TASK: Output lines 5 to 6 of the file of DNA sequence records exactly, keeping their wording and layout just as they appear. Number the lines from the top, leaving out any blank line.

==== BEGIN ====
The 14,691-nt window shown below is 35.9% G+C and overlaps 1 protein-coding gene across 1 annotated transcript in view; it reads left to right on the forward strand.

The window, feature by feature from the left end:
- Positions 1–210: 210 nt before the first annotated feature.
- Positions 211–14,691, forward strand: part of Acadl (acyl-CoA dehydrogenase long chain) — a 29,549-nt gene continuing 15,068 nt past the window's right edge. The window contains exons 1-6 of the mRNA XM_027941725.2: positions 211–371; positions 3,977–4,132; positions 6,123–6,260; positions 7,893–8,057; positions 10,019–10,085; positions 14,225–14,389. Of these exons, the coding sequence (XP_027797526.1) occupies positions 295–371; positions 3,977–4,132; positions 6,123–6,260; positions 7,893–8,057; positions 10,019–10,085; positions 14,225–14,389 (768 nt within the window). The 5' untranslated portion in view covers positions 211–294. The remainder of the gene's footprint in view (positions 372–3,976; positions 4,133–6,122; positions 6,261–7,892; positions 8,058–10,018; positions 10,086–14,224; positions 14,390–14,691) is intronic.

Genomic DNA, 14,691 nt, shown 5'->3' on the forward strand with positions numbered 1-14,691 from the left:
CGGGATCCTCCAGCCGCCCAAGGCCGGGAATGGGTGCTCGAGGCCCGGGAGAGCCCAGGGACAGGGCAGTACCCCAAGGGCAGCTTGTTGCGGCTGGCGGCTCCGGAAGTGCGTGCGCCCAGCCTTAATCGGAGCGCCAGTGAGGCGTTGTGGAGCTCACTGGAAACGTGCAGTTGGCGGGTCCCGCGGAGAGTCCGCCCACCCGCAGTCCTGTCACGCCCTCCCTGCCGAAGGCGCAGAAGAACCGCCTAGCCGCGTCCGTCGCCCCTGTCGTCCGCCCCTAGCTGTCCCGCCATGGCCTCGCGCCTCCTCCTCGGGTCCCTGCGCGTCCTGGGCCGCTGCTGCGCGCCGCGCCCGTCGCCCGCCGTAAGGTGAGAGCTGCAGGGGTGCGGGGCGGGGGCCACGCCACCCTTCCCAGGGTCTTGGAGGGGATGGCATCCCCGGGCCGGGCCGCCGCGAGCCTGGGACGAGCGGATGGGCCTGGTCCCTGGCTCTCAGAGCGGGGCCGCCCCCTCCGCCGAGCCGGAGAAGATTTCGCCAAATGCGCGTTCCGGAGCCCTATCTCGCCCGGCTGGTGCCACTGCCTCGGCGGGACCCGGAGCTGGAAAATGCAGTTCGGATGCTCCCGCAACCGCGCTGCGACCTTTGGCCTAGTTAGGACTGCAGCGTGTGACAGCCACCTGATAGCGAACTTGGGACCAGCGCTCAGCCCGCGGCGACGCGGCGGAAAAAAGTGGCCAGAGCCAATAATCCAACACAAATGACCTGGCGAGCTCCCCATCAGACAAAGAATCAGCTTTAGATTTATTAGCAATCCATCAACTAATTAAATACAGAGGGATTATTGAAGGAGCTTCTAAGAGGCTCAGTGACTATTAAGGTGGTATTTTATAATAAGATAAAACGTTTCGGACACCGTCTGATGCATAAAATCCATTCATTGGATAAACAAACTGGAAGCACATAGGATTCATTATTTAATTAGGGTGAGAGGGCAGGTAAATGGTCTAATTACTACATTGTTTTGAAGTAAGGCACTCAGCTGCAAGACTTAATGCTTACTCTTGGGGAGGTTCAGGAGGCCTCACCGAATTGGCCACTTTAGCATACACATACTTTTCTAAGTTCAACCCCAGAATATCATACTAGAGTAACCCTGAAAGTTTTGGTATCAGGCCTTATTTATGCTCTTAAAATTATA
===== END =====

Genomic DNA, 14,691 nt, shown 5'->3' on the forward strand with positions numbered 1-14,691 from the left:
CGGGATCCTCCAGCCGCCCAAGGCCGGGAATGGGTGCTCGAGGCCCGGGAGAGCCCAGGGACAGGGCAGTACCCCAAGGGCAGCTTGTTGCGGCTGGCGGCTCCGGAAGTGCGTGCGCCCAGCCTTAATCGGAGCGCCAGTGAGGCGTTGTGGAGCTCACTGGAAACGTGCAGTTGGCGGGTCCCGCGGAGAGTCCGCCCACCCGCAGTCCTGTCACGCCCTCCCTGCCGAAGGCGCAGAAGAACCGCCTAGCCGCGTCCGTCGCCCCTGTCGTCCGCCCCTAGCTGTCCCGCCATGGCCTCGCGCCTCCTCCTCGGGTCCCTGCGCGTCCTGGGCCGCTGCTGCGCGCCGCGCCCGTCGCCCGCCGTAAGGTGAGAGCTGCAGGGGTGCGGGGCGGGGGCCACGCCACCCTTCCCAGGGTCTTGGAGGGGATGGCATCCCCGGGCCGGGCCGCCGCGAGCCTGGGACGAGCGGATGGGCCTGGTCCCTGGCTCTCAGAGCGGGGCCGCCCCCTCCGCCGAGCCGGAGAAGATTTCGCCAAATGCGCGTTCCGGAGCCCTATCTCGCCCGGCTGGTGCCACTGCCTCGGCGGGACCCGGAGCTGGAAAATGCAGTTCGGATGCTCCCGCAACCGCGCTGCGACCTTTGGCCTAGTTAGGACTGCAGCGTGTGACAGCCACCTGATAGCGAACTTGGGACCAGCGCTCAGCCCGCGGCGACGCGGCGGAAAAAAGTGGCCAGAGCCAATAATCCAACACAAATGACCTGGCGAGCTCCCCATCAGACAAAGAATCAGCTTTAGATTTATTAGCAATCCATCAACTAATTAAATACAGAGGGATTATTGAAGGAGCTTCTAAGAGGCTCAGTGACTATTAAGGTGGTATTTTATAATAAGATAAAACGTTTCGGACACCGTCTGATGCATAAAATCCATTCATTGGATAAACAAACTGGAAGCACATAGGATTCATTATTTAATTAGGGTGAGAGGGCAGGTAAATGGTCTAATTACTACATTGTTTTGAAGTAAGGCACTCAGCTGCAAGACTTAATGCTTACTCTTGGGGAGGTTCAGGAGGCCTCACCGAATTGGCCACTTTAGCATACACATACTTTTCTAAGTTCAACCCCAGAATATCATACTAGAGTAACCCTGAAAGTTTTGGTATCAGGCCTTATTTATGCTCTTAAAATTATA